Dick Morris is at it again. America’s most notorious political consultant is offering more of his controversial advice. We should have seen this coming.
Morris began his political career working for Bill Clinton. An advisor in Clinton’s 1977 race for governor of Arkansas, Morris later hit the big time, working for both Democrats and Republicans. He helped Trent Lott win his US Senate seat and joined George H.W. Bush as a presidential campaign advisor in 1988.
Since then, he has been an advisor for hire. Now, he is ready to offer free advice to the Republican Party. The sum and substance of his recommendations–ditch the Christian right.
Morris’s advice was predictable, given the election of Arnold Schwarzenegger as Governor of California in that state’s infamous recall election. “Schwarzenegger offers Republicans a winning formula for the future,” Morris argues, “combining fiscal conservatism with progressive positions on social issues.”
“The Republican Party made a pact with the Christian right in the 1970s,” Morris explains. Ronald Reagan put together a coalition of anti-tax, anti-government, anti-abortion, and pro-defense voters and went on to win the presidency by a landslide–twice. As Morris explains, “The coalition between economic and social conservatives animated [Reagan’s] 1980 triumph and made the ensuing 10 years into a Republican decade.”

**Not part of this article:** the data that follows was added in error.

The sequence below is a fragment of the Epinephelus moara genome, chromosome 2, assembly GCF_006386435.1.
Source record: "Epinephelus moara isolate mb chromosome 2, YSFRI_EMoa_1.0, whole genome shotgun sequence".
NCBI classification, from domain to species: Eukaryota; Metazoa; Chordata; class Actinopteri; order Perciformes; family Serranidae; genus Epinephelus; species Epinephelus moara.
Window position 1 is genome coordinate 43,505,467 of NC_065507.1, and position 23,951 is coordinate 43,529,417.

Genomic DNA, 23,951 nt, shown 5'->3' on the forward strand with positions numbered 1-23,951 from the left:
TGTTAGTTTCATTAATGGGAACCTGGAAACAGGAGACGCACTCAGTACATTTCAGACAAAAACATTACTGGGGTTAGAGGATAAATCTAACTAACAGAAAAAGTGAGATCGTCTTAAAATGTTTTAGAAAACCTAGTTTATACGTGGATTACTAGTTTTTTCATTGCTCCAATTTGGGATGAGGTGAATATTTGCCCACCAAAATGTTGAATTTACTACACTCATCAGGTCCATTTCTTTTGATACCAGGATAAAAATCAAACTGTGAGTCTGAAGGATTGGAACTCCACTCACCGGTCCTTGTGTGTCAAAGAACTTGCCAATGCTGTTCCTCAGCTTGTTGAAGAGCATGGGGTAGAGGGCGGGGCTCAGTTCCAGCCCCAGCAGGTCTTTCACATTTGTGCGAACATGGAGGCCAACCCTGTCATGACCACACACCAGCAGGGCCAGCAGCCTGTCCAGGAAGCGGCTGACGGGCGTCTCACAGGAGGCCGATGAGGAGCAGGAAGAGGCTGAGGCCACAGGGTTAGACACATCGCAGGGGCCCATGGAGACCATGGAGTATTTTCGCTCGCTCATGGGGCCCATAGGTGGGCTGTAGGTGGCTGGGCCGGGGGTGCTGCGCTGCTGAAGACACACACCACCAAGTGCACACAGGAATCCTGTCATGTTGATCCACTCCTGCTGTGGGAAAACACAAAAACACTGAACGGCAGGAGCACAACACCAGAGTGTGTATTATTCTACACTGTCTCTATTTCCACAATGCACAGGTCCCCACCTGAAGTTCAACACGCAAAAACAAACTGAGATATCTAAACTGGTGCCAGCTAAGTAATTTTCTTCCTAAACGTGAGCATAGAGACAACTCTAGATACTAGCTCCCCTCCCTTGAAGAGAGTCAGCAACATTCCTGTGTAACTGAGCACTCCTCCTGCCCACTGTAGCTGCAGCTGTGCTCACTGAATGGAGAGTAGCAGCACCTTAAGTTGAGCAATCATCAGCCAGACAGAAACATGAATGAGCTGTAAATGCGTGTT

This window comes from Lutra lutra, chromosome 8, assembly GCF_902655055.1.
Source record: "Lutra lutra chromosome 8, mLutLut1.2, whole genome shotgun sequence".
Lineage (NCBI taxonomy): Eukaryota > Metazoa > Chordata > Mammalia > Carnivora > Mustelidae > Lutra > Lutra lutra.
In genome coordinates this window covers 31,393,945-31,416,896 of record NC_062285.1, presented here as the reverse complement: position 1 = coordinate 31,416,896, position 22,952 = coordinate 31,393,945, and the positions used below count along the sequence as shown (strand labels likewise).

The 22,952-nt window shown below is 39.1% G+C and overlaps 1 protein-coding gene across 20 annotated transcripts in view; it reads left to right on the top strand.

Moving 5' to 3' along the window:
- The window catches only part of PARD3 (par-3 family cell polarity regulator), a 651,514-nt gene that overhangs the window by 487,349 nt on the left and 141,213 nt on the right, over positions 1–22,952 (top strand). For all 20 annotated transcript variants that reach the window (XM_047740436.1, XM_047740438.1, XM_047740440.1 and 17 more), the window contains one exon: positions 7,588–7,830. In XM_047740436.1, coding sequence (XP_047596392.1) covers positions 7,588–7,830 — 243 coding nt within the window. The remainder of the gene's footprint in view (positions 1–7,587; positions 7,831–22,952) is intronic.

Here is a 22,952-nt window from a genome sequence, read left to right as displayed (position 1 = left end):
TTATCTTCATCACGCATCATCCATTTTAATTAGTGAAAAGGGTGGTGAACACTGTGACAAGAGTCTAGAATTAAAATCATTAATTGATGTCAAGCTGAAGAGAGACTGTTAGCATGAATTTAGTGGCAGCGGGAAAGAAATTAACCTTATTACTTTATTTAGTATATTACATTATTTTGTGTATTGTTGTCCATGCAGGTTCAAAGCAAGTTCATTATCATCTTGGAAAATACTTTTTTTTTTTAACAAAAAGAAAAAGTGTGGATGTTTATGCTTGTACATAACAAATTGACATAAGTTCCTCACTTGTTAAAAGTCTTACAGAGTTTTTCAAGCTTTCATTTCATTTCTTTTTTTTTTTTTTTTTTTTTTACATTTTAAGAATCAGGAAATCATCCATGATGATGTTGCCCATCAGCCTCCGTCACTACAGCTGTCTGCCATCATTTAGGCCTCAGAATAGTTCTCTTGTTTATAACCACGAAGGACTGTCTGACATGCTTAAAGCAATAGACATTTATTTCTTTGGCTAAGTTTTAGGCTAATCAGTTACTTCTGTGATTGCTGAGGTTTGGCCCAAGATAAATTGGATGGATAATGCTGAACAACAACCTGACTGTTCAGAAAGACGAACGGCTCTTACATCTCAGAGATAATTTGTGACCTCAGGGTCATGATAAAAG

That’s all over, now. Morris advises that the Republican Party must sever its ties with Christian conservatives or enter into a period of inevitable retreat and defeat. “Ever since the 1980s,” Morris argues, “The Republican Party has paid the price for its coalition with the advocates of bedroom regulation.” How? “The Christian right has so alienated women that it has opened up gender gap that often swells to more than 20 points, crippling Republican candidates.”
And that’s not all. Morris waves a red flag of warning to the Grand Old Party, sending out the alarm that the Christian right is about to become for the Republicans what Jesse Jackson’s rainbow coalition was to the Democrats–the “kiss of death.”
“Not that the religious right is wrong,” Morris advises. As a matter of fact, right and wrong have nothing to do with his analysis. The Christian conservatives get “in the way of so much good that the Republican Party could achieve if it were not in the Christian right’s grasp.”
Similar advice had been directed to Republicans for years. Even during the Reagan Revolution, party strategists warned that an alliance with Christian conservatives would mean eventual disaster for the party. Of course, the fact remains that the base of Christian conservatives has been the foundation for every major Republican victory from 1980 to the present. Candidates like Arnold Schwarzenegger have generally been elected under unusual circumstances, such as the quirk of this year’s recall election.
Why should anyone listen to Dick Morris anyway? His advice has certainly not been infallible. Though gifted with periodic political genius, Morris’s advice is very much a hit or miss affair. When he is right, he is generally very right, and when he is wrong, he is disastrously wrong. In the wake of the 1994 Democratic defeat, Morris was called upon by President Bill Clinton, and he became one of the closest presidential advisors in modern history–and one of the most hated.